Simple battery is a basic form of battery that results in criminal charges against the defendant. When the courts use the word “battery”, they are usually referring to simple battery. It is generally defined as:
Simple battery is usually set in contrast to “aggravated battery”. Aggravated battery has the same elements of proof listed here, but also involves either: the use of a deadly weapon; serious bodily injury to the victim; or injury to a child, woman, police officer, and (in some cases) elderly victims.
Also, criminal battery is distinguished from civil battery, in that criminal battery usually requires that the defended also intended to cause the bodily harm to the victim.
In most cases, simple battery will result in criminal misdemeanor charges. Misdemeanors usually result in small criminal fines, and/or a jail sentence of one year maximum. They can usually be expunged from the person’s criminal record after some time, and after they have fully completed their sentencing terms.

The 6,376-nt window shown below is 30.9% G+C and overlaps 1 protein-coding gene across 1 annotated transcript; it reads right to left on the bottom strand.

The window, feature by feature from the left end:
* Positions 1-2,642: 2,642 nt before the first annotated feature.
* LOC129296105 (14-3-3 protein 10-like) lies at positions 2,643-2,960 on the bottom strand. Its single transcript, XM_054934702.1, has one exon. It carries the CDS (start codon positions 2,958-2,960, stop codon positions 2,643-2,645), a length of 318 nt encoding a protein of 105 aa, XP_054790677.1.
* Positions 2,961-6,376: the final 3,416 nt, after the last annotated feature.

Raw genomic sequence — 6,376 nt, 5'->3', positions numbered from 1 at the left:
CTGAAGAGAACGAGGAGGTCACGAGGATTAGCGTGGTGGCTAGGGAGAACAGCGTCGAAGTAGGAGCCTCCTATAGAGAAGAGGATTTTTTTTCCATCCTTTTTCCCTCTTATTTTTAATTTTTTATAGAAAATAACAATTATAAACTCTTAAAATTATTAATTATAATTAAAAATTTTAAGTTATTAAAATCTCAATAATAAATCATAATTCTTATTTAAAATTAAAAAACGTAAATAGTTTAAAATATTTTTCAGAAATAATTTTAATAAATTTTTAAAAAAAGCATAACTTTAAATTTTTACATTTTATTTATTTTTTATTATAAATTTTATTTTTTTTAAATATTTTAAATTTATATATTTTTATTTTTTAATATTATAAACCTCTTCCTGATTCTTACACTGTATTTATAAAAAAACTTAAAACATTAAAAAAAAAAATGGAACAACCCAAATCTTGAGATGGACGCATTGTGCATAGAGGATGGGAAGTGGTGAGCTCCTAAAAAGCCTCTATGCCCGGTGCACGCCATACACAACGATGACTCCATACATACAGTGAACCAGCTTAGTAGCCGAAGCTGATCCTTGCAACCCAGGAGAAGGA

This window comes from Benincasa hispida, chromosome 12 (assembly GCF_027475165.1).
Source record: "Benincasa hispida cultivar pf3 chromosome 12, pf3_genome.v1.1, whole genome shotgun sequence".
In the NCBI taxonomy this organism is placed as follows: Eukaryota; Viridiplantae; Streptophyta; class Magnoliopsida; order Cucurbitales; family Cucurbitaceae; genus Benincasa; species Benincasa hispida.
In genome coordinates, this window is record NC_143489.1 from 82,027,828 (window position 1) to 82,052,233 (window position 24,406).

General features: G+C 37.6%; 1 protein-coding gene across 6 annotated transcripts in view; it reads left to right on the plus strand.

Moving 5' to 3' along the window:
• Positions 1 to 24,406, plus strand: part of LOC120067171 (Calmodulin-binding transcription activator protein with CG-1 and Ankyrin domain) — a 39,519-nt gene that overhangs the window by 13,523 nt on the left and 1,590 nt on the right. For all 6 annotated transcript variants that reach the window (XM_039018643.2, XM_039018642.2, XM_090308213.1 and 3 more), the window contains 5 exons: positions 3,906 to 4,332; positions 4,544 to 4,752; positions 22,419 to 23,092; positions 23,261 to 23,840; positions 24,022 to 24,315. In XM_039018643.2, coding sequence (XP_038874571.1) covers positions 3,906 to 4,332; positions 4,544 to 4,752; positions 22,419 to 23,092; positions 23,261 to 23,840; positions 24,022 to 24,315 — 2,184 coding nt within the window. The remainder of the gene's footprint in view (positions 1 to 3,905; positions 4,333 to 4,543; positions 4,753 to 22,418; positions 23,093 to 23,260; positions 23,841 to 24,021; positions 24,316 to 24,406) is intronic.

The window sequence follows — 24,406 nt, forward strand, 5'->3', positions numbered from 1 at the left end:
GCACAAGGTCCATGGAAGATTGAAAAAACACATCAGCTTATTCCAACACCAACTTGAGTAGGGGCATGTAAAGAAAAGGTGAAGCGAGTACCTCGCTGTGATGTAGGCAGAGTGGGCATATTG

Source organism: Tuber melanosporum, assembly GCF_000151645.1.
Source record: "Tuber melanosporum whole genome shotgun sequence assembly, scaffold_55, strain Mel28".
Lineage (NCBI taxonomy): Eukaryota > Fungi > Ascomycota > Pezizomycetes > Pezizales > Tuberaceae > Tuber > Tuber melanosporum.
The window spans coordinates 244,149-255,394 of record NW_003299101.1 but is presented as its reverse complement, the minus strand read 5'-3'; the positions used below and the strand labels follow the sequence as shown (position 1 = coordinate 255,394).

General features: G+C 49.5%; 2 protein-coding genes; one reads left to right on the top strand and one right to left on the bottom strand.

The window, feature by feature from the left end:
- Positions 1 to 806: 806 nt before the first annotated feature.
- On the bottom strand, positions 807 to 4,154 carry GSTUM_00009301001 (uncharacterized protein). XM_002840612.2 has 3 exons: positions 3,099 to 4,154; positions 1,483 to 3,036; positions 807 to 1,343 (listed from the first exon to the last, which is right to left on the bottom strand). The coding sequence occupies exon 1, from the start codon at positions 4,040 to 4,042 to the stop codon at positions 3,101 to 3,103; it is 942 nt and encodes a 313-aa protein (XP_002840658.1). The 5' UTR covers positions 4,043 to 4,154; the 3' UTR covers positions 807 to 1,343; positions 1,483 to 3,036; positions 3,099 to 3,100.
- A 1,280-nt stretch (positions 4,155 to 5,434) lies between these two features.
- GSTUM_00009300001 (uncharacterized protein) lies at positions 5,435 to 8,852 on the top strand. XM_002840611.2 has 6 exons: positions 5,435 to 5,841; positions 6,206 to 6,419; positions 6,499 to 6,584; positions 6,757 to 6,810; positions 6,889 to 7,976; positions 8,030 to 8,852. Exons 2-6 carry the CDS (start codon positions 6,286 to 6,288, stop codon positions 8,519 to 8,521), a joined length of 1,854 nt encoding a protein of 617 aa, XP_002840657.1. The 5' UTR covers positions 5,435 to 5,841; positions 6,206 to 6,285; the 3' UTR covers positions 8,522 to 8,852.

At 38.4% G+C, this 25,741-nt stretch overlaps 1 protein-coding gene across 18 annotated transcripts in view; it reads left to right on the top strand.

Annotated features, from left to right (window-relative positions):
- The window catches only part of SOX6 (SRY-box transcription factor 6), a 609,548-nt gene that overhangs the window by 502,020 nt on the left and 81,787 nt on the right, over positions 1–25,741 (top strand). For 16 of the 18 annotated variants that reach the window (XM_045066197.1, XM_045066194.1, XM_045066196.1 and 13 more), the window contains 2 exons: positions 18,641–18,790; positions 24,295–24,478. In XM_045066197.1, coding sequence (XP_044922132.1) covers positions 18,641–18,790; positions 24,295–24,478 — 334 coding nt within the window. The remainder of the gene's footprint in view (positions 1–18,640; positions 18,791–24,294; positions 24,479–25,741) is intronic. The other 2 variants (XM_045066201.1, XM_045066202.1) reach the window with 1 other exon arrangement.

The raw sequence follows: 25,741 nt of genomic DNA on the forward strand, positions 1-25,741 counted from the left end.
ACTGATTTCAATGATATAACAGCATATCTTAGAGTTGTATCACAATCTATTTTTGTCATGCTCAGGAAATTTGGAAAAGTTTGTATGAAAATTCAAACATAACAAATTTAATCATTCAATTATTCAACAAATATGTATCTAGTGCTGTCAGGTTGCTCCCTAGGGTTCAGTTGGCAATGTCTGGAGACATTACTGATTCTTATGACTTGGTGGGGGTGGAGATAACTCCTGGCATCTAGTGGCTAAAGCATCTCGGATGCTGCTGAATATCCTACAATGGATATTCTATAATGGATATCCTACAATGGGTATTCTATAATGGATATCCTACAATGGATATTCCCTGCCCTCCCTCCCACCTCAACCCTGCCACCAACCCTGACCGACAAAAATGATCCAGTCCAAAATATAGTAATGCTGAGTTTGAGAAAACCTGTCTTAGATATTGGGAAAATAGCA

In contrast, aggravated battery will usually result in a felony charges, and therefore, will carry more severe legal consequences.
Some common defenses to simple battery may include:
There may be other types of legal defenses available for simple battery. These defenses will depend on the facts involved with the case, as well as the individual state laws governing the criminal case.
Simple battery can sometimes lead to more serious criminal consequences, especially if it’s a second or third offense. If you need assistance with simple battery charges, you should speak with a criminal defense attorney right away. Your lawyer can help you with your case and can discuss the various laws associated with your charges. In some cases, felony battery charges can be reduced to simple battery charges, or the charges can sometimes be dismissed, depending on the circumstances.
Last Modified: 03-05-2018 12:33 AM PSTLaw Library Disclaimer
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